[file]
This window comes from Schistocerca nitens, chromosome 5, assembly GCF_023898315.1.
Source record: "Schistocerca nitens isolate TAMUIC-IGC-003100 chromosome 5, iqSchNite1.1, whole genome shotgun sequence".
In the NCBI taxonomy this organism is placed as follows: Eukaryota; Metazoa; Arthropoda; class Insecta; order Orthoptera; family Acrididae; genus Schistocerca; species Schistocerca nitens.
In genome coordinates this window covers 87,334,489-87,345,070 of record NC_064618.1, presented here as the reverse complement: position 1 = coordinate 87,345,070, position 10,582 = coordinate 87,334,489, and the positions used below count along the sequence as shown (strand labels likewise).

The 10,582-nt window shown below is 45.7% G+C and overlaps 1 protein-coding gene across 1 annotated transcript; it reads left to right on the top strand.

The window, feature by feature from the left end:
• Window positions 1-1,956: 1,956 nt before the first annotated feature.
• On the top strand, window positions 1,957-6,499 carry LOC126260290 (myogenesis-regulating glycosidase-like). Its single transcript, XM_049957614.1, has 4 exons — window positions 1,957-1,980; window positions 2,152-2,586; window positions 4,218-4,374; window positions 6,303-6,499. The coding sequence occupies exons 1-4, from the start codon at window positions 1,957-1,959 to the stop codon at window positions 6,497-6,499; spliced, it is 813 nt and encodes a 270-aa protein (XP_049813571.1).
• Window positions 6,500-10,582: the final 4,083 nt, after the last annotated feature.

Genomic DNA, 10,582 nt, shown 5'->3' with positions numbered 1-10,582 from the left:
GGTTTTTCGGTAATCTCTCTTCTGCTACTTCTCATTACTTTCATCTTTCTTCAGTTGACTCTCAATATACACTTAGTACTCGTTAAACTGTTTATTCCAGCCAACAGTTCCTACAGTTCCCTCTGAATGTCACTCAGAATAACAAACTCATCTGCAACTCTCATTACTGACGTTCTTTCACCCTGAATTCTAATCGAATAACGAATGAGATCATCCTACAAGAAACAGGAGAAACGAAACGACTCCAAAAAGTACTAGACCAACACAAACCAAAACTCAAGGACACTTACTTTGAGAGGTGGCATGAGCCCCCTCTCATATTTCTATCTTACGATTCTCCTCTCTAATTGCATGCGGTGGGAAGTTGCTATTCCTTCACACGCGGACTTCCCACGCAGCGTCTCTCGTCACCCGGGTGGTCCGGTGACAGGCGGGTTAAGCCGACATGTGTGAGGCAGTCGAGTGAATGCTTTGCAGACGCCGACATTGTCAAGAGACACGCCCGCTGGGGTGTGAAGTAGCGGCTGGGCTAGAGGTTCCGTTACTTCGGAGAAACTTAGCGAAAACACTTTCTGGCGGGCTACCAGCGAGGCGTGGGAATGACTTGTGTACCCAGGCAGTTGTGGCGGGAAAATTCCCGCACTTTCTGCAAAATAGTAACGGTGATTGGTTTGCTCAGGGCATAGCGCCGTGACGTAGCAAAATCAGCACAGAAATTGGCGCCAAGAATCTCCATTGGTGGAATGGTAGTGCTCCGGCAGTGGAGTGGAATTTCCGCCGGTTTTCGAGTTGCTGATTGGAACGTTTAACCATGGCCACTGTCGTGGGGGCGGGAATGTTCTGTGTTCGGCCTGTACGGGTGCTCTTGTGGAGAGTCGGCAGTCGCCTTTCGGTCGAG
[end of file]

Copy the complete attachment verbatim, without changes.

This window comes from Schistocerca nitens, chromosome 5, assembly GCF_023898315.1.
Source record: "Schistocerca nitens isolate TAMUIC-IGC-003100 chromosome 5, iqSchNite1.1, whole genome shotgun sequence".
In the NCBI taxonomy this organism is placed as follows: Eukaryota; Metazoa; Arthropoda; class Insecta; order Orthoptera; family Acrididae; genus Schistocerca; species Schistocerca nitens.
In genome coordinates this window covers 87,334,489-87,345,070 of record NC_064618.1, presented here as the reverse complement: position 1 = coordinate 87,345,070, position 10,582 = coordinate 87,334,489, and the positions used below count along the sequence as shown (strand labels likewise).

The 10,582-nt window shown below is 45.7% G+C and overlaps 1 protein-coding gene across 1 annotated transcript; it reads left to right on the top strand.

The window, feature by feature from the left end:
• Window positions 1-1,956: 1,956 nt before the first annotated feature.
• On the top strand, window positions 1,957-6,499 carry LOC126260290 (myogenesis-regulating glycosidase-like). Its single transcript, XM_049957614.1, has 4 exons — window positions 1,957-1,980; window positions 2,152-2,586; window positions 4,218-4,374; window positions 6,303-6,499. The coding sequence occupies exons 1-4, from the start codon at window positions 1,957-1,959 to the stop codon at window positions 6,497-6,499; spliced, it is 813 nt and encodes a 270-aa protein (XP_049813571.1).
• Window positions 6,500-10,582: the final 4,083 nt, after the last annotated feature.

Genomic DNA, 10,582 nt, shown 5'->3' with positions numbered 1-10,582 from the left:
GGTTTTTCGGTAATCTCTCTTCTGCTACTTCTCATTACTTTCATCTTTCTTCAGTTGACTCTCAATATACACTTAGTACTCGTTAAACTGTTTATTCCAGCCAACAGTTCCTACAGTTCCCTCTGAATGTCACTCAGAATAACAAACTCATCTGCAACTCTCATTACTGACGTTCTTTCACCCTGAATTCTAATCGAATAACGAATGAGATCATCCTACAAGAAACAGGAGAAACGAAACGACTCCAAAAAGTACTAGACCAACACAAACCAAAACTCAAGGACACTTACTTTGAGAGGTGGCATGAGCCCCCTCTCATATTTCTATCTTACGATTCTCCTCTCTAATTGCATGCGGTGGGAAGTTGCTATTCCTTCACACGCGGACTTCCCACGCAGCGTCTCTCGTCACCCGGGTGGTCCGGTGACAGGCGGGTTAAGCCGACATGTGTGAGGCAGTCGAGTGAATGCTTTGCAGACGCCGACATTGTCAAGAGACACGCCCGCTGGGGTGTGAAGTAGCGGCTGGGCTAGAGGTTCCGTTACTTCGGAGAAACTTAGCGAAAACACTTTCTGGCGGGCTACCAGCGAGGCGTGGGAATGACTTGTGTACCCAGGCAGTTGTGGCGGGAAAATTCCCGCACTTTCTGCAAAATAGTAACGGTGATTGGTTTGCTCAGGGCATAGCGCCGTGACGTAGCAAAATCAGCACAGAAATTGGCGCCAAGAATCTCCATTGGTGGAATGGTAGTGCTCCGGCAGTGGAGTGGAATTTCCGCCGGTTTTCGAGTTGCTGATTGGAACGTTTAACCATGGCCACTGTCGTGGGGGCGGGAATGTTCTGTGTTCGGCCTGTACGGGTGCTCTTGTGGAGAGTCGGCAGTCGCCTTTCGGTCGAG